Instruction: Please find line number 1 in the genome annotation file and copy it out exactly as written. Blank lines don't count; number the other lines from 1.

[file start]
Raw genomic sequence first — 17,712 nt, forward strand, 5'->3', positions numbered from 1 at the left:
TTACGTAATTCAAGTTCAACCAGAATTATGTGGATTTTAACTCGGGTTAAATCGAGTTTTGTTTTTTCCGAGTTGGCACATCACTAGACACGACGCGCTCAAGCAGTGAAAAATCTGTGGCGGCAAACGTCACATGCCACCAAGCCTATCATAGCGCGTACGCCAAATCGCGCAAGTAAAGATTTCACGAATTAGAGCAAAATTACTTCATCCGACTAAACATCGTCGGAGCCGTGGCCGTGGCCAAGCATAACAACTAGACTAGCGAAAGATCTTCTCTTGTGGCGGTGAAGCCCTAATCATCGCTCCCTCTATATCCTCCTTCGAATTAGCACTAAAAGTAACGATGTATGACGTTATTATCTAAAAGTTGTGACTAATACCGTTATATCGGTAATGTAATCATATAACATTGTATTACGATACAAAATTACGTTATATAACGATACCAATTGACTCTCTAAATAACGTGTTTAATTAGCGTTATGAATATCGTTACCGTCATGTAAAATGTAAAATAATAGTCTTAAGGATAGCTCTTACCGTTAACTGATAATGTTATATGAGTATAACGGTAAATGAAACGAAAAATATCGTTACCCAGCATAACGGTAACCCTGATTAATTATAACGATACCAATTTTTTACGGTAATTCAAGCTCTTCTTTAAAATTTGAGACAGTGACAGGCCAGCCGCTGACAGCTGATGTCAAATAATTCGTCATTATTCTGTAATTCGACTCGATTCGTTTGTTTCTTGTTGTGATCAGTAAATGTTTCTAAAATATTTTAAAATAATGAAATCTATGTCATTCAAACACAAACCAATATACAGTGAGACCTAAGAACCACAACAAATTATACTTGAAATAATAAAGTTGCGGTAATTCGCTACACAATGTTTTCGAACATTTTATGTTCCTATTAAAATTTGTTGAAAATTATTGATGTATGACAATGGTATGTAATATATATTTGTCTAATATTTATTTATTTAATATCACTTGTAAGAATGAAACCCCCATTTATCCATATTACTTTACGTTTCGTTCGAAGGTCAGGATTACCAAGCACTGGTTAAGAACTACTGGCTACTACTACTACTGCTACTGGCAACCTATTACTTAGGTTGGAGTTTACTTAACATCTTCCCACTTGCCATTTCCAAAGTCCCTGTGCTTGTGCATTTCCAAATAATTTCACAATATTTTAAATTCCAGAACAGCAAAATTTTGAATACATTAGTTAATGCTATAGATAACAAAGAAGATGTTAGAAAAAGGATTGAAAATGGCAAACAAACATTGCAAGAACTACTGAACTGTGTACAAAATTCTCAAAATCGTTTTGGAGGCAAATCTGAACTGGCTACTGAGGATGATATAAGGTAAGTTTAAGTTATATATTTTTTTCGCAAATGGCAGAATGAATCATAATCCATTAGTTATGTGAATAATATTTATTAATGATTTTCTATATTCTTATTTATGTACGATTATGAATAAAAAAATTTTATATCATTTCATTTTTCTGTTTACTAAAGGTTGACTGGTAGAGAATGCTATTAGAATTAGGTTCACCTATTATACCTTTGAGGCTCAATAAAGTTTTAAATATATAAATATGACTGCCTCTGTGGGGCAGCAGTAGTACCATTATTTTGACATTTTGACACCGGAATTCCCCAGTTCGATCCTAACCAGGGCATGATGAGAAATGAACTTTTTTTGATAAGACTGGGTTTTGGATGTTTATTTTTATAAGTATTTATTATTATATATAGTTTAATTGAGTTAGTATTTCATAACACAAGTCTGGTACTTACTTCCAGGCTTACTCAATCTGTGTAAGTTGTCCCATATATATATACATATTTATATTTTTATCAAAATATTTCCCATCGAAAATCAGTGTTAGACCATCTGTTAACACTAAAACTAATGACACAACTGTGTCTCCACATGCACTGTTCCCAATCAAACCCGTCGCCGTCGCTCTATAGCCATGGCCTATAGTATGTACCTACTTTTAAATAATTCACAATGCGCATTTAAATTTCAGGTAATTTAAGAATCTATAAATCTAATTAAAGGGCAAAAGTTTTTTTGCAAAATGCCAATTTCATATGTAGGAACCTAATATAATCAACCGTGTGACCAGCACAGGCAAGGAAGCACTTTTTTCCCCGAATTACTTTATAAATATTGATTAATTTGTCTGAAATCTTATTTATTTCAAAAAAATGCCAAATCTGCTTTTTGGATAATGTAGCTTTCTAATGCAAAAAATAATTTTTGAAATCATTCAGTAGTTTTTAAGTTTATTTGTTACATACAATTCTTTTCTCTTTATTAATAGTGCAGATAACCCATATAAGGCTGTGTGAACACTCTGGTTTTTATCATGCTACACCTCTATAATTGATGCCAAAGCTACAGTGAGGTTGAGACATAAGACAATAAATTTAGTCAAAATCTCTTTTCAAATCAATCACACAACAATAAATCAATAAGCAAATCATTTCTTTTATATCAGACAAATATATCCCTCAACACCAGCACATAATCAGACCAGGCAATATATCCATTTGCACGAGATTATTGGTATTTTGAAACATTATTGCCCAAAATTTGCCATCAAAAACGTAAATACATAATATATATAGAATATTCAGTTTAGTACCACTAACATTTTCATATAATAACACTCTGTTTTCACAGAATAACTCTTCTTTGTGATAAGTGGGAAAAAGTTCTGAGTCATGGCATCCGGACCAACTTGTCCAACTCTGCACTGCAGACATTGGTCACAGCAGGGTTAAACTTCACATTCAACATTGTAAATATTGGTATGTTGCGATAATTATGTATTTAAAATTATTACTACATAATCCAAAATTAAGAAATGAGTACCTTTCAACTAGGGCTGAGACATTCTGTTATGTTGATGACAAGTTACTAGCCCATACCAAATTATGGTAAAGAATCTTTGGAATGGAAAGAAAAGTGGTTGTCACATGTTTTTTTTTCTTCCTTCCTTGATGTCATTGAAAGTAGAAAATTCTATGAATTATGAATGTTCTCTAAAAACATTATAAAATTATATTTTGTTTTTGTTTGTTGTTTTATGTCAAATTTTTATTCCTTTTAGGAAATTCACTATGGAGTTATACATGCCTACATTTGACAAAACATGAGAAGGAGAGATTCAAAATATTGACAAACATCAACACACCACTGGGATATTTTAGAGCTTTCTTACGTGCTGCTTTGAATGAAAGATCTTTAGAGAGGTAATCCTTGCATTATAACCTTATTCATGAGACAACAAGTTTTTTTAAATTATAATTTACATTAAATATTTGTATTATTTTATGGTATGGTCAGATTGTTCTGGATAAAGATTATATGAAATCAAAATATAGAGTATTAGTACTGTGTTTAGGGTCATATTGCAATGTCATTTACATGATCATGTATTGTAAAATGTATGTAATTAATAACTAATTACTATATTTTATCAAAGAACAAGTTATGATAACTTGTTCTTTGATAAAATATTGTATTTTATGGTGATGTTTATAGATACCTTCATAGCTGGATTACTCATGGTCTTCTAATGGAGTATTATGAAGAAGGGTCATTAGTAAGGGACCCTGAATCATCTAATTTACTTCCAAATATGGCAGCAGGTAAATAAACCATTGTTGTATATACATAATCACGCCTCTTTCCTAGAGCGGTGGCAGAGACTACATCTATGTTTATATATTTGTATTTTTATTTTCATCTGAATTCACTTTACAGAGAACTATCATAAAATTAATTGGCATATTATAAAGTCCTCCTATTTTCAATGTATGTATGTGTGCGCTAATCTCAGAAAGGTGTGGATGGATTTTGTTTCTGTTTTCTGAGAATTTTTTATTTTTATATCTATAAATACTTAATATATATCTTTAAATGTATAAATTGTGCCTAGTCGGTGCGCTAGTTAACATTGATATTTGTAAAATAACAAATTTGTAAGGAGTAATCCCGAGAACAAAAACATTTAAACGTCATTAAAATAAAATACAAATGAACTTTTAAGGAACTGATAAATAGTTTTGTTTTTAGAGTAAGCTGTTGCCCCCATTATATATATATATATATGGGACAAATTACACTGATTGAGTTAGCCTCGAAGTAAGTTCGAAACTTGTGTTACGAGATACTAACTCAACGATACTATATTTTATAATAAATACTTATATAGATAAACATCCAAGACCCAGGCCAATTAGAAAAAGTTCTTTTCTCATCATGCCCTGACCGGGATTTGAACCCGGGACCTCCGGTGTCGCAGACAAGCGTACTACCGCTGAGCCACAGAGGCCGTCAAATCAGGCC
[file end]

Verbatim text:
Raw genomic sequence first — 17,712 nt, forward strand, 5'->3', positions numbered from 1 at the left: